Economy. – Agriculture in the Senegal is dominated by peanuts of which the country is the fifth largest producer in the world. Large investments are dedicated to this production, but the quantities obtained follow a fluctuating trend depending on the year: in particular, the drop in production due to the drought that hit this area of Africa in the early 1970s was significant. The other market crops (cotton and oil palm) take on a completely secondary importance in this context. Among the most important subsistence crops are millet and rice whose production is increasing (over one million q), but still insufficient. Livestock farming is of considerable importance in the country: cattle are almost 2.4 million compared to less than 2 in 1963, and the sheep herd is also significantly increasing. Fishing is very developed: many units for Atlantic fishing, mainly tuna, from various countries, rely on Dakar where there are important refrigeration systems. In total, almost 365,000 tonnes of fish landed were reached in 1976 (118,000 in 1963).
Phosphates are the main mineral resource of the country which ranks fifth in the list of producers with almost 1.6 million tons in 1976 (about 600,000 in 1963). Titanium minerals are also extracted at the mouth of the Saloum. Oil exploration on the continental shelf off the southern coast is at a very advanced stage.
The industry in the Senegal is of much greater importance than in other West African countries, possibly excluding Ghana. Alongside the traditional sector that processes raw materials for large exports (peanuts, phosphates) there is a strong sector that is dedicated to the internal market and exports to neighboring countries. In Rufisque there is a large cement factory and the Bata shoe factory. In Dakar, in the region – Cape Verde – almost 90% of the country’s industry is concentrated, a plant for the transformation of phosphates into fertilizers went into operation, an important fact as it could mean the beginning of the valorisation process. of local raw materials. Also in the capital, where there are also oil mills, breweries, textile factories, etc., there is a refinery that processes oil, imported from Algeria and Gabon, for internal consumption and for export to Mali and Mauritania. The communication routes are highly developed, but are concentrated above all in the northwestern part of the country. The port of Dakar, one of the largest in West Africa, has an annual movement of about 5 million tonnes of goods, one third of which are hydrocarbons.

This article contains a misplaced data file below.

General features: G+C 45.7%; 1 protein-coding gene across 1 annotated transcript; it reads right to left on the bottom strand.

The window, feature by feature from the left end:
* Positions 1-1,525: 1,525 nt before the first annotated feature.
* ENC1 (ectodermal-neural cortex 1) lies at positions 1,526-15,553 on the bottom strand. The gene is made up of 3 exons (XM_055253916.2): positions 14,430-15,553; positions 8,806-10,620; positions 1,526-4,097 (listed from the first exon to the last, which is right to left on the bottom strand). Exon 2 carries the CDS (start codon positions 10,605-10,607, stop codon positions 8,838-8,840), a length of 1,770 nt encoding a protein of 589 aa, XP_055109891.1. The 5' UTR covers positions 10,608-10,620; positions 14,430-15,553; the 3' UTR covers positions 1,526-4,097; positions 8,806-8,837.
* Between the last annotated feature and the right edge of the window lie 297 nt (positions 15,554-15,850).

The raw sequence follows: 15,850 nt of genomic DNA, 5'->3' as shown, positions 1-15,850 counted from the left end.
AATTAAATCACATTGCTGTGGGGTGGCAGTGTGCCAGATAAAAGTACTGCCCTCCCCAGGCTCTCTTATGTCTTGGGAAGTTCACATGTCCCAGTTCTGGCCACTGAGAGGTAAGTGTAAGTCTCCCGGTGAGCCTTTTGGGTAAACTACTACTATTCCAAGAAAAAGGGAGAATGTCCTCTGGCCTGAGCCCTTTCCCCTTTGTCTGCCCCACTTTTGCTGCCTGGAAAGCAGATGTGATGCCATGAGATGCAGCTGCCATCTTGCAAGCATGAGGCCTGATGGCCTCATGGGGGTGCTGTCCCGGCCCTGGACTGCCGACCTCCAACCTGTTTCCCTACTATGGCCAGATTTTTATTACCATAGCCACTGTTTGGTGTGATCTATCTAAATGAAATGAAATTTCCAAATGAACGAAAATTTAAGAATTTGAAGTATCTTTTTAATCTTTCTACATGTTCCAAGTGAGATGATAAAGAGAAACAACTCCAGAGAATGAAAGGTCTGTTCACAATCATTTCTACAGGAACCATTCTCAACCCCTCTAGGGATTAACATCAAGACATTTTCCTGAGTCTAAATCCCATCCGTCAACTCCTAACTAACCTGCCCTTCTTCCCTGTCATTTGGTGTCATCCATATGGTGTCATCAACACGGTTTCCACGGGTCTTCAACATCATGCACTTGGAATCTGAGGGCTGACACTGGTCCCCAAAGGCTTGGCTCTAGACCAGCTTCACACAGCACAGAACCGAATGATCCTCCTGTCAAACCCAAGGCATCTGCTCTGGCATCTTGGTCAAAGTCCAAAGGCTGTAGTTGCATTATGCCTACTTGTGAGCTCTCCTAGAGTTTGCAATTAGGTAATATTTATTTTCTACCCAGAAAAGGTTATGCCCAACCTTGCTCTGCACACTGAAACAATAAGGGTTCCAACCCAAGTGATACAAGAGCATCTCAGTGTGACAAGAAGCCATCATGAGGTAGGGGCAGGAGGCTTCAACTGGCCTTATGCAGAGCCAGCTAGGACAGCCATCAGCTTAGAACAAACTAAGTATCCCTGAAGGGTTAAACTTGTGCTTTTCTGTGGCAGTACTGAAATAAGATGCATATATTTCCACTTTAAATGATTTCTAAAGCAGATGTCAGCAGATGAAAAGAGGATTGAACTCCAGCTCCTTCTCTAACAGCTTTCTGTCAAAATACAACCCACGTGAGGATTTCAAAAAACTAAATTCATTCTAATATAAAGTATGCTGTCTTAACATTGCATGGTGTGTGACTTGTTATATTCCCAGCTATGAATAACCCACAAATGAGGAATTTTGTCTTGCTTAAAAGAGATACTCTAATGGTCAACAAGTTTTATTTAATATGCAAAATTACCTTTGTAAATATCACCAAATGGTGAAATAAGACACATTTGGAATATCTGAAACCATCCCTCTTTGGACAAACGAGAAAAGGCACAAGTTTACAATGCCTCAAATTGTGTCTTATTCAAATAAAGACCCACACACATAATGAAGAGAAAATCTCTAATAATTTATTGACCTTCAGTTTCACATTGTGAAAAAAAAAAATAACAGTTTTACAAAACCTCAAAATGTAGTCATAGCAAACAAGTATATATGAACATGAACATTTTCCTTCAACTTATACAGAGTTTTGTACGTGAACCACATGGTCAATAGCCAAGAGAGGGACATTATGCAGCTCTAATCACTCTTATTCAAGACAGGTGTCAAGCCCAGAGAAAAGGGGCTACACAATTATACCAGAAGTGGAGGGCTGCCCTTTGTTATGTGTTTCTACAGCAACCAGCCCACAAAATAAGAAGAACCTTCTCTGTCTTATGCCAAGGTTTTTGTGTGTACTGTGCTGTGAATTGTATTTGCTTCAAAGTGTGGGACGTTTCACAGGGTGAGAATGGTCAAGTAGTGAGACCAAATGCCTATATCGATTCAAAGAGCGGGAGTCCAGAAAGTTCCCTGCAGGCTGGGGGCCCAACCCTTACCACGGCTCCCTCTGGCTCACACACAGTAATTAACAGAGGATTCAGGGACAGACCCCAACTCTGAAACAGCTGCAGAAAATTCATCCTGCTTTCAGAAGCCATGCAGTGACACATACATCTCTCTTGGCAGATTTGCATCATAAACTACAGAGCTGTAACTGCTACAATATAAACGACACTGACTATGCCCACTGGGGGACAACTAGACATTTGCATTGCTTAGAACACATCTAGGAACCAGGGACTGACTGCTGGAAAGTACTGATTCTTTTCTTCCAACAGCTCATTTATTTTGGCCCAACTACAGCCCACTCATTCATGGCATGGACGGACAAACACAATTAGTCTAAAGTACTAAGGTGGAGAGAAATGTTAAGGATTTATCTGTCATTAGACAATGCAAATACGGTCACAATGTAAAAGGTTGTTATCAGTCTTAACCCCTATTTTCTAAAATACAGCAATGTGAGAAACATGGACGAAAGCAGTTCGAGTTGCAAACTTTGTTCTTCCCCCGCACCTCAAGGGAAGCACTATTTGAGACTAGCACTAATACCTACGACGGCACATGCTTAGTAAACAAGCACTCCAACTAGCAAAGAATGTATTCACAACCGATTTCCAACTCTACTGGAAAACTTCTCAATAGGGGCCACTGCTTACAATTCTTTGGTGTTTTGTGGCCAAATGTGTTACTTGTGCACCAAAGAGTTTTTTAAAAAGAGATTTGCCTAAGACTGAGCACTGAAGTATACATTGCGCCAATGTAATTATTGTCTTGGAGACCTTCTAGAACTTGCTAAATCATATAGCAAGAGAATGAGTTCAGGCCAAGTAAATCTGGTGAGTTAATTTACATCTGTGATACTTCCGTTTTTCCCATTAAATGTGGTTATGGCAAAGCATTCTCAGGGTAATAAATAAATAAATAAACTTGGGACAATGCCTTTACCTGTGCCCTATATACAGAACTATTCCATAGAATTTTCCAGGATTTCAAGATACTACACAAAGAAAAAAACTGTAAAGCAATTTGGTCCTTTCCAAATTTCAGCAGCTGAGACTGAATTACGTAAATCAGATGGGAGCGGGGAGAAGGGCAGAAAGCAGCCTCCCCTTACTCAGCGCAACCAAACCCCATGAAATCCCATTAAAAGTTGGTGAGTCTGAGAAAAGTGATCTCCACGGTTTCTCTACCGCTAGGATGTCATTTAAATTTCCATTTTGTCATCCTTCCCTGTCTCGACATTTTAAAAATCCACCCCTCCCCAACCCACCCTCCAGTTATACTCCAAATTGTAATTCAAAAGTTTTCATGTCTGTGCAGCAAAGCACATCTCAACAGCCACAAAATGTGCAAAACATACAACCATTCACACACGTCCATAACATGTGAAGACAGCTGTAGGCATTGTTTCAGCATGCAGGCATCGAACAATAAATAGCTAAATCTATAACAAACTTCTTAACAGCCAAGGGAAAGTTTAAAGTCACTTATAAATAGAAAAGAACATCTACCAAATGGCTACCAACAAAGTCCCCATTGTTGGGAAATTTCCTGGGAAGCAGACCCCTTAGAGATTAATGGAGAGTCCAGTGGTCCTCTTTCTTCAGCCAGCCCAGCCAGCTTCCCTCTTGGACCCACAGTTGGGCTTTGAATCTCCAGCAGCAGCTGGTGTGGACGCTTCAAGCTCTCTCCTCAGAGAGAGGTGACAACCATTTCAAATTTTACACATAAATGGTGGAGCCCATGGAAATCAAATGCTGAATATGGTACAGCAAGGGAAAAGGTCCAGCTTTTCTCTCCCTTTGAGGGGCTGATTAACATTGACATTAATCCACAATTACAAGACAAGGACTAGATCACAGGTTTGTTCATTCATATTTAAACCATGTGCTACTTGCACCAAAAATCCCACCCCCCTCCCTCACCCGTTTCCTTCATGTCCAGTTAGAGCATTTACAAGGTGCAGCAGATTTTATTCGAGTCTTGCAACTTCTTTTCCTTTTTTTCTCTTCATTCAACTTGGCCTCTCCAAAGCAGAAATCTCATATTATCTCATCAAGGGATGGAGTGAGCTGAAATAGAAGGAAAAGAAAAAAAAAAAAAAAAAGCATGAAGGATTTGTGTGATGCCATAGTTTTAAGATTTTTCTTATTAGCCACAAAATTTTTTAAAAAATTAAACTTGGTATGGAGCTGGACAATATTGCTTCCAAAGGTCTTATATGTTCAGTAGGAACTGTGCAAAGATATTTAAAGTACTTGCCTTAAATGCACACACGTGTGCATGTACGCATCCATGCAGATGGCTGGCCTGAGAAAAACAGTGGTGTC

The trade balance is passive with fluctuating trends in the deficit; the most important exchanges are held with France.
The average per capita income is just over US $ 350 per year. During the third four-year plan (1969-72), production increased more than expected (30%); the fourth plan foresees a strong development of fishing, an improvement in the yield of the peanut cultivated areas and an increase in irrigation which would also benefit rice cultivation, a significant increase in tourist numbers and the creation of an industrial free zone in Dakar.